How to be Hot for God

Being Christian is not for sissies, I have heard some say. We must be bold, courageous and purposely enter into experiences of encounter that might make the average person squirm.

For starters, this is a life of serious love. And for us Christians, love is a verb, not a feeling. We have to love our enemies, not just our friends, even when it might not feel good or make sense. This love is done through countercultural actions: we have to forgive, stand up for justice, help the poor and marginalized.

All this love-in-action activity totally changes us for the better. Conversion gets the best of us. Our minds, hearts and behaviors change. For doing this love-work means we must hang out with prisoners, the people who scare us, the smelly— and we might become poor, scary, imprisoned and smelly ourselves in the process.

This being a Christian-thing: it’s messy, it’s complicated and totally challenging.

God really is demanding; God does ask a lot. We must give over our whole life and become totally transformed, and unite with God in our hearts, minds and spirits. For sure, this discipleship is an all-or-nothing thing. No pretending, going through motions, or half-assing any sort of faith-life; at least not if we want to really please God and build God’s reign of peace and justice.

Yes, like the verse in Revelation says, we must not be lukewarm with our faith.

I know your works; I know that you are neither cold nor hot. I wish you were either cold or hot.

So, because you are lukewarm, neither hot nor cold, I will spit you out of my mouth. 

Rev 3: 15 & 16

When we’re real with ourselves, though, we might be able to admit that we don’t always feel on fire for the Gospel and the love of Jesus. Sometimes we are just not in the mood to go to great lengths to care for others. And, other times we are full of doubts, confusion. We are hurting, exhausted and just plain weary.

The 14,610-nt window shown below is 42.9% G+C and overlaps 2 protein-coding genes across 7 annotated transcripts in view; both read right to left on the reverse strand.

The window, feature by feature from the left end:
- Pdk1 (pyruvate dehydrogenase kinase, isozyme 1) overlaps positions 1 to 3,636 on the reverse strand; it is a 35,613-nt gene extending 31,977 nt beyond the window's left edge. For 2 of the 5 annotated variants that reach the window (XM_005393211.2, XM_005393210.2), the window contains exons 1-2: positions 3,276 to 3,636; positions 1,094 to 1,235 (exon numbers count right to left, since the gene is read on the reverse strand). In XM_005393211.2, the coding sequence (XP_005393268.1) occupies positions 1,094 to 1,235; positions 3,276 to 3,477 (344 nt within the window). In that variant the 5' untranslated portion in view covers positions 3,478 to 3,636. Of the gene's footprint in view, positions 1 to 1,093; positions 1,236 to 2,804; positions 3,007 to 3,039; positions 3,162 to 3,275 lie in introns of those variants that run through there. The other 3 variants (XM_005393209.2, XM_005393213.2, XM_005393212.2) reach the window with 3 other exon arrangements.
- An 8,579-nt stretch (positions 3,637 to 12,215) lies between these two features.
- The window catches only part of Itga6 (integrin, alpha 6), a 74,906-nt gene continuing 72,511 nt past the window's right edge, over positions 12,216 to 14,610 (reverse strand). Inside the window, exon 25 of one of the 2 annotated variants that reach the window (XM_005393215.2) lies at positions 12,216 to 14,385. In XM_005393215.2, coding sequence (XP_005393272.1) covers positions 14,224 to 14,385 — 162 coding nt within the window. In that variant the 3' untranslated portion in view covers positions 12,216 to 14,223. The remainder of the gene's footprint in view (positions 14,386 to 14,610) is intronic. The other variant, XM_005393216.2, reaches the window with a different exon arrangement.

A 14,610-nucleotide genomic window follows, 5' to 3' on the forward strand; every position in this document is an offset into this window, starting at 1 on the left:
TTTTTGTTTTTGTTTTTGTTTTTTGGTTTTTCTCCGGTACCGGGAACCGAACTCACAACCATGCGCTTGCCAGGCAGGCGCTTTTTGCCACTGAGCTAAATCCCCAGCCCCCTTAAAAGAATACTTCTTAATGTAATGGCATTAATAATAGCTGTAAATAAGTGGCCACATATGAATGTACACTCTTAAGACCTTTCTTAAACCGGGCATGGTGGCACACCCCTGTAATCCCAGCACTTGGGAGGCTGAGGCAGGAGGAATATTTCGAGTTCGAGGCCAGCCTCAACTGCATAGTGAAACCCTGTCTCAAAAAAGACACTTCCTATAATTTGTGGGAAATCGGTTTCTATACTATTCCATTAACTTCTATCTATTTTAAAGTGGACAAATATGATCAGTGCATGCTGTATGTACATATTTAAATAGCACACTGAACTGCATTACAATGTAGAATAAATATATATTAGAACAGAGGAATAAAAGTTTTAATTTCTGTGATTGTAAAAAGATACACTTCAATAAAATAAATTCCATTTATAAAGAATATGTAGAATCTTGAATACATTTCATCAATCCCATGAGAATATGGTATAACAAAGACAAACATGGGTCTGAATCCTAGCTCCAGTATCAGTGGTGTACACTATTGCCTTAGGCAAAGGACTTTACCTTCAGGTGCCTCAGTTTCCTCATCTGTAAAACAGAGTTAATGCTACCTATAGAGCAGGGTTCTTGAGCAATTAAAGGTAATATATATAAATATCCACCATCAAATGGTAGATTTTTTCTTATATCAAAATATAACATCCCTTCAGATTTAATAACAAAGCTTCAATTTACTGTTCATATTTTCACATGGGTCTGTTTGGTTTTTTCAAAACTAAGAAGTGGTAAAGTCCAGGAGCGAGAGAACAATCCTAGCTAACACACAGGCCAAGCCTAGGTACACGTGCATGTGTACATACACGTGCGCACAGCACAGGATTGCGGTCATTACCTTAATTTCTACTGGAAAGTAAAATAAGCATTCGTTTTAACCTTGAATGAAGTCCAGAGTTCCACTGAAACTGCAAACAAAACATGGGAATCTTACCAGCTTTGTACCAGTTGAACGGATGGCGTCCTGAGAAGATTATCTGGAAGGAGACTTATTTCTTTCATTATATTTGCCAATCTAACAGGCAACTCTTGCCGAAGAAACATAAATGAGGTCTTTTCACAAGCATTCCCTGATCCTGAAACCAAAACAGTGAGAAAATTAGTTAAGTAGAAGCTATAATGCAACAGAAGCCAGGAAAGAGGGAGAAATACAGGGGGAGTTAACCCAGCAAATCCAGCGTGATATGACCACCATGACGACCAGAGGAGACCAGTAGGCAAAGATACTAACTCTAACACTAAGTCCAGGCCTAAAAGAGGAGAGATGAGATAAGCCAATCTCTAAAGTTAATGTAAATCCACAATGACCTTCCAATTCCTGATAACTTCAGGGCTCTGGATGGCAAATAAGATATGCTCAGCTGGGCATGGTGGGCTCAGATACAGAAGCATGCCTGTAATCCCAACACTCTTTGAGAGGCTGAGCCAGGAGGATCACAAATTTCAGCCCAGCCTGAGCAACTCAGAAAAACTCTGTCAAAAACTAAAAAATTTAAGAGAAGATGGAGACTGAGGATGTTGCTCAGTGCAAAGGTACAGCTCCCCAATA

“fire” photo by Julia Walsh FSPA

So, if we’re feeling lukewarm and we don’t want God to spit us out, then what are we to do?

It’s important to understand the original context of the passage; it was written to encourage persecuted Christians to remain faithful and hopeful during the Roman Empire. Many Christians were hiding their faith or trying to participate in both the state religion as well as their Christian communities, in the same way that today some of us still participate in the sins of the common culture while still going to Church saying we’re a Christian. This is the type of lukewarm faith that doesn’t care, that is comfortable and not interested in growth or feeling passion for God and others.

But, what if we are lukewarm because we’re struggling? What can we do if we don’t feel hot for God like we want?

Here’s how to be hot for God:

  • Surround yourself with strong, faithful Christians who you can lean on for support. Recently one of my young nun friends posted a meme that totally summed this up for me. There was a picture of a bunch of ladies in wacky clothes and a statement: “surround yourself with people on the same mission as you.”
  • Study scripture and pray a lot. Ask God for a strong faith, for strength and keep in mind that faith is a gift, but faithfulness is required in all relationships. And, a life of faith is a life in relationship.
  • Do frequent acts of service because a great way to get to know God is by getting close to poverty.
  • Receive the sacraments and allow the graces of God to transform you from the inside out.
  • Listen and stay open to God’s beauty and love surrounding you all the time, whether it is nature, in art, your own acts of creativity or in the people you love.
  • Ask others to pray for you such as my community. By the way, we have a perpetual adoration chapel and are praying 24/7 and we love praying for all of you and all your requests! You can submit your prayer requests here.

Indeed, let us pray for each other, that all of us can burn brightly with our love for God! Amen!

(If you are wondering what inspired this very impassioned post, I gave a very similar sermon to my 9th grade Scripture students while we were studying Revelation this week. But, it also seems incredibly relevant for us all to reflect on how we can be more vibrant with our faith in light of Pope Francis’ prayer intentions for secularization nations during the month of May and the recently released data on “America’s changing religious landscape.”)

being hot water, not lukewarm or otherwise